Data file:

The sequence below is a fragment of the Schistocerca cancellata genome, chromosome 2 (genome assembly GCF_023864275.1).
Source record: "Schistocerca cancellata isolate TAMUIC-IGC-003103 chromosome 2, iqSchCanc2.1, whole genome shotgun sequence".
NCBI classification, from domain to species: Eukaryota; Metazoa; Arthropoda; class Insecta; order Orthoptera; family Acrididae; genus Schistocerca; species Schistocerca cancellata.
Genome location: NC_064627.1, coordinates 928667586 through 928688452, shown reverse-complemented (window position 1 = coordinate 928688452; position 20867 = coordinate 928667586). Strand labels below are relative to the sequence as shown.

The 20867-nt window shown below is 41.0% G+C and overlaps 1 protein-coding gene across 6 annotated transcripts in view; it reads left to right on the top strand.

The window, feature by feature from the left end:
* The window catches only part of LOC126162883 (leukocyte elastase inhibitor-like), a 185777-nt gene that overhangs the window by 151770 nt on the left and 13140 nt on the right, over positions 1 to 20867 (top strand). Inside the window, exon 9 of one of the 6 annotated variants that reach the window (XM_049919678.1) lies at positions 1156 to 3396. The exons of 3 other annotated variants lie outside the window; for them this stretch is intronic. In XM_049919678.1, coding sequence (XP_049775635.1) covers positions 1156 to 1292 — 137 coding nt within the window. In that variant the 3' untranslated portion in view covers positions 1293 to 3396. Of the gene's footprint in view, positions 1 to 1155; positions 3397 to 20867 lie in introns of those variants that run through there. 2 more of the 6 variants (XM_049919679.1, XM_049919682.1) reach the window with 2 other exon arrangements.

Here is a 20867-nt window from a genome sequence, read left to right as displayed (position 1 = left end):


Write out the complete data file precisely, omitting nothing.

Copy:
The sequence below is a fragment of the Schistocerca cancellata genome, chromosome 2 (genome assembly GCF_023864275.1).
Source record: "Schistocerca cancellata isolate TAMUIC-IGC-003103 chromosome 2, iqSchCanc2.1, whole genome shotgun sequence".
NCBI classification, from domain to species: Eukaryota; Metazoa; Arthropoda; class Insecta; order Orthoptera; family Acrididae; genus Schistocerca; species Schistocerca cancellata.
Genome location: NC_064627.1, coordinates 928667586 through 928688452, shown reverse-complemented (window position 1 = coordinate 928688452; position 20867 = coordinate 928667586). Strand labels below are relative to the sequence as shown.

The 20867-nt window shown below is 41.0% G+C and overlaps 1 protein-coding gene across 6 annotated transcripts in view; it reads left to right on the top strand.

The window, feature by feature from the left end:
* The window catches only part of LOC126162883 (leukocyte elastase inhibitor-like), a 185777-nt gene that overhangs the window by 151770 nt on the left and 13140 nt on the right, over positions 1 to 20867 (top strand). Inside the window, exon 9 of one of the 6 annotated variants that reach the window (XM_049919678.1) lies at positions 1156 to 3396. The exons of 3 other annotated variants lie outside the window; for them this stretch is intronic. In XM_049919678.1, coding sequence (XP_049775635.1) covers positions 1156 to 1292 — 137 coding nt within the window. In that variant the 3' untranslated portion in view covers positions 1293 to 3396. Of the gene's footprint in view, positions 1 to 1155; positions 3397 to 20867 lie in introns of those variants that run through there. 2 more of the 6 variants (XM_049919679.1, XM_049919682.1) reach the window with 2 other exon arrangements.

Here is a 20867-nt window from a genome sequence, read left to right as displayed (position 1 = left end):